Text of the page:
The story begins with Baptists in a rural community demanding the local government ban the sale of alcohol on Sundays. "Alcohol", they might say, "is a vile drink and efforts should be curbed to restrict its spread through society, especially on the Lord's day." Under this noble tone, the government complies and enacts a ban.
But the demand for alcohol doesn't disappear when the supply does. People still want to drink on Sundays and so the bootleggers step up and illegally sell alcohol. And because the supply is restricted because far fewer people are selling liquor, one day a week the bootlegger gains monopoly power and the lucrative market that goes with it.
Willie Morris's memoir North Toward Home contains a real-life example of this phenomenon:[2]
Mississippi was a dry state, one of the last in America, but its dryness was merely academic, a gesture to the preachers and the churches. My father would say that the only difference between Mississippi and its neighbor Tennessee, which was wet, was that in Tennessee a man could not buy liquor on Sunday. The Mississippi bootleggers, who theoretically operated "grocery stores," with ten or twelve cans of sardines and a few boxes of crackers for sale, stayed open at all hours, and would sell to anyone regardless of age or race. My father could work himself into a mild frenzy talking about this state of affairs; Mississippi, he would say, was the poorest state in the union, and in some ways the worst, and here it was depriving itself of tax money because the people who listened to the preachers did not have the common sense to understand what was going on.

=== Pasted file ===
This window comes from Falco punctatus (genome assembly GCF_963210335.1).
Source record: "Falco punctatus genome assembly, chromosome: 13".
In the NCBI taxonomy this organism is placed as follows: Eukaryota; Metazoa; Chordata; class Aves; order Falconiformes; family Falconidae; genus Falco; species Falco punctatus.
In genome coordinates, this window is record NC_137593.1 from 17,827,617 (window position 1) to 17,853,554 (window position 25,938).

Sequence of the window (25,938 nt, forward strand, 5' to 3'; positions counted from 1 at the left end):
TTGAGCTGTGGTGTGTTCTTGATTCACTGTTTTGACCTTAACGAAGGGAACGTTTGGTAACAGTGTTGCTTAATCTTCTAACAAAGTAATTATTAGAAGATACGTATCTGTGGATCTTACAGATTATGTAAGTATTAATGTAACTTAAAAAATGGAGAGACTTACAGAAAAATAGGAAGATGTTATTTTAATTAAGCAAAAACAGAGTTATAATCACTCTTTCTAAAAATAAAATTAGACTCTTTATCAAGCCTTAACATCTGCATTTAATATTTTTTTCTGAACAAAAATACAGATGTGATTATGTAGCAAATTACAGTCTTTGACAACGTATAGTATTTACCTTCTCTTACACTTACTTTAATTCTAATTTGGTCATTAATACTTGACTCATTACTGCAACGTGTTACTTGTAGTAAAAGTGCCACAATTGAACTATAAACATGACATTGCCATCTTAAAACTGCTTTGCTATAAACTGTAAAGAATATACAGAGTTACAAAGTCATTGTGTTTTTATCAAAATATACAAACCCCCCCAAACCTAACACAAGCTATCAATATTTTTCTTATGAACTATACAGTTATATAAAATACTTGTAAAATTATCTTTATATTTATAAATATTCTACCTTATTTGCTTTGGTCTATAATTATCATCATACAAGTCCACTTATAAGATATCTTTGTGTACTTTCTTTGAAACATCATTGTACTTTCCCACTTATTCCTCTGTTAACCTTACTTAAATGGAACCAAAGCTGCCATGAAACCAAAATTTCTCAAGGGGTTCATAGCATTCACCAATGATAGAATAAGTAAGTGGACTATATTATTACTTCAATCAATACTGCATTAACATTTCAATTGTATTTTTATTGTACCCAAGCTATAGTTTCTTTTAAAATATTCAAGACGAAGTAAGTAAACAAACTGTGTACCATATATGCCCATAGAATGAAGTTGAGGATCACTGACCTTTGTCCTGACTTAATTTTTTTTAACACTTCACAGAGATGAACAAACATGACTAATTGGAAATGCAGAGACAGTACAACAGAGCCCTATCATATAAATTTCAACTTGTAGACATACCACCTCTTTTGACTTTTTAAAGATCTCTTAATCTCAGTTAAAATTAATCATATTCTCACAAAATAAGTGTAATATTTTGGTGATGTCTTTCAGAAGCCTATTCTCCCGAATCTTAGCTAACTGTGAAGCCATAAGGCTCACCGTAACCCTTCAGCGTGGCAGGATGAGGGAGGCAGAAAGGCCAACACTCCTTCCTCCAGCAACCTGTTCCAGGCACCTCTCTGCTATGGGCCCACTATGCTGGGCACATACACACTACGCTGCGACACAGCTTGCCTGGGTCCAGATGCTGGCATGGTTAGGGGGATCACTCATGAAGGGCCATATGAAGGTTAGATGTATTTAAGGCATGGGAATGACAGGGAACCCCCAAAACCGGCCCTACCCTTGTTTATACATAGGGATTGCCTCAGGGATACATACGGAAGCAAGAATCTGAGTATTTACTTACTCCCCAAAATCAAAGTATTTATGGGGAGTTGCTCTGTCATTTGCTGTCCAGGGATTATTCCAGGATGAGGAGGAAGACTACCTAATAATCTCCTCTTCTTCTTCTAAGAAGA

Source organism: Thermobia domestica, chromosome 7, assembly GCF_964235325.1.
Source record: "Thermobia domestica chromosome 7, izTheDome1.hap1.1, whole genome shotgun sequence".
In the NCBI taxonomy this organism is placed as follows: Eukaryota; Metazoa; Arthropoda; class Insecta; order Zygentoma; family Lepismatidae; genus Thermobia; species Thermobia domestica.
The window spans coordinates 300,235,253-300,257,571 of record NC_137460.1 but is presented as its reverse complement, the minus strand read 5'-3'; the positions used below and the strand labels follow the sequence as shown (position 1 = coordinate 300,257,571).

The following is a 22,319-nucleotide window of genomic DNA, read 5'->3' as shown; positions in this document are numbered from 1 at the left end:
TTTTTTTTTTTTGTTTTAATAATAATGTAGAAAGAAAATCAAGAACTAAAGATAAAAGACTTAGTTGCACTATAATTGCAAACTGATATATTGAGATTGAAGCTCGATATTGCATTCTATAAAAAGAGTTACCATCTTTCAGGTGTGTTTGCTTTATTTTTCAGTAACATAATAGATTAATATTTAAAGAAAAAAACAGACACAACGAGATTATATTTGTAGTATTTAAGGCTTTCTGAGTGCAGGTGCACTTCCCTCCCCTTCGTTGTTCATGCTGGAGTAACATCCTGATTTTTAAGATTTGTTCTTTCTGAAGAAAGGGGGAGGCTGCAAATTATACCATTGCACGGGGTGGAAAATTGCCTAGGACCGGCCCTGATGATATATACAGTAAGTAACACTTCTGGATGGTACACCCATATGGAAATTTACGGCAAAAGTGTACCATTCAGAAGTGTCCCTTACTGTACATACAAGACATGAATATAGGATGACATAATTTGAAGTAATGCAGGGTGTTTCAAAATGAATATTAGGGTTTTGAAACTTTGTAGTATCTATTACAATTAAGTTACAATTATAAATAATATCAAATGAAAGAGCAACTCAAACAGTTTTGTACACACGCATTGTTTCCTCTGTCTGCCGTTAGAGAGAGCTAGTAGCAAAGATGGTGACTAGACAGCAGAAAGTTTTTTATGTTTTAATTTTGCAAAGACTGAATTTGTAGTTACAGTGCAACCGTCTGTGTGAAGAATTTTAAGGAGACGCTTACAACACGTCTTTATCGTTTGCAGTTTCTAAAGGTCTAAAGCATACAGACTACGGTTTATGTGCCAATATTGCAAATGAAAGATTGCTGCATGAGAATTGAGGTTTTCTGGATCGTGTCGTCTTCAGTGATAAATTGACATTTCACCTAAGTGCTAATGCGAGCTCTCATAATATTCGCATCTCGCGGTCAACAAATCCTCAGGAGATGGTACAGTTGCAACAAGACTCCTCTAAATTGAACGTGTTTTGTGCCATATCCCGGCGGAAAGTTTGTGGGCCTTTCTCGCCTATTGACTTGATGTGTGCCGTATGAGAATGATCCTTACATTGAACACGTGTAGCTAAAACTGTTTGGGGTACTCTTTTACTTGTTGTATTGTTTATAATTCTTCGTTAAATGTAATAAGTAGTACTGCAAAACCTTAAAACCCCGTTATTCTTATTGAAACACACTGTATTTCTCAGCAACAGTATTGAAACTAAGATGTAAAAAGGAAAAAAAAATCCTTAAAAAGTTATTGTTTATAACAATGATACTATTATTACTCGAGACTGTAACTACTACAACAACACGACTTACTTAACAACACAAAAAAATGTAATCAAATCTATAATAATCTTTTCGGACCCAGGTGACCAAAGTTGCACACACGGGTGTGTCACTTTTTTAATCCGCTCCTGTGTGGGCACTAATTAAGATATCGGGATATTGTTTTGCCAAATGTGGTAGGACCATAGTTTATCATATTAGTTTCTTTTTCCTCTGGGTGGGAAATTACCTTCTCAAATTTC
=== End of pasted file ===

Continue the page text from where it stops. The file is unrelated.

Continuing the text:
Every so often there would be a vote to determine whether liquor should be made legal. Then, for weeks before, the town would be filled with feverish campaign activity. People would quote the old saying, "As long as the people of Mississippi can stagger to the polls, they'll vote dry." A handful of people would come right and say that liquor should be made legal, so that the bootleggers and the sheriffs would not be able to make all the money, and because the state legislature's "black-market tax" on whiskey, a pittance of a tax that actually contradicted the state constitution, was a shameful deceit. But these voices were few, and most of the campaigning was done by the preachers and the church groups. In their sermons the preachers would talk about the dangers of alcoholism, and the shame of all the liquor ads along the highways in Tennessee and Louisiana, and the temptations this offered the young people. Two or three weeks before the vote, the churches would hand out bumper stickers to put on cars; in big red letters they said, "For the sake of my family, vote dry." An older boy, the son of one of the most prosperous bootleggers, drove around town in a new Buick, with three of those bumper stickers plastered on front and back: "For the sake of my family, vote dry."
In Kentucky a similar, but thought to be more reciprocal, phenomenon has been referred to as the unholy alliance:
...the marriages of convenience between bootleggers and ministerial associations that occur in small towns all across Kentucky every time a wet-dry local option issue comes up for a public vote.
WHAT???????
curious9

Russell Springs, KY

#3 Nov 4, 2009
why do'nt u get a life
see

Russell Springs, KY

#4 Nov 5, 2009
curious9 wrote:
why do'nt u get a life
Sounds like you're the one who doesn't have a life if you believe the anti-wet propaganda.
TheCatcherInTheR ye

Russell Springs, KY

#5 Nov 5, 2009
curious9 wrote:
why do'nt u get a life
Intelligent response :)

I know it's a long read, but did you even try?
well

Russell Springs, KY

#6 Nov 5, 2009
good grief................
Ramble

Russell Springs, KY

#7 Nov 5, 2009
CatcherInTheRye and Bla Bla Bla must be first cousins. LOL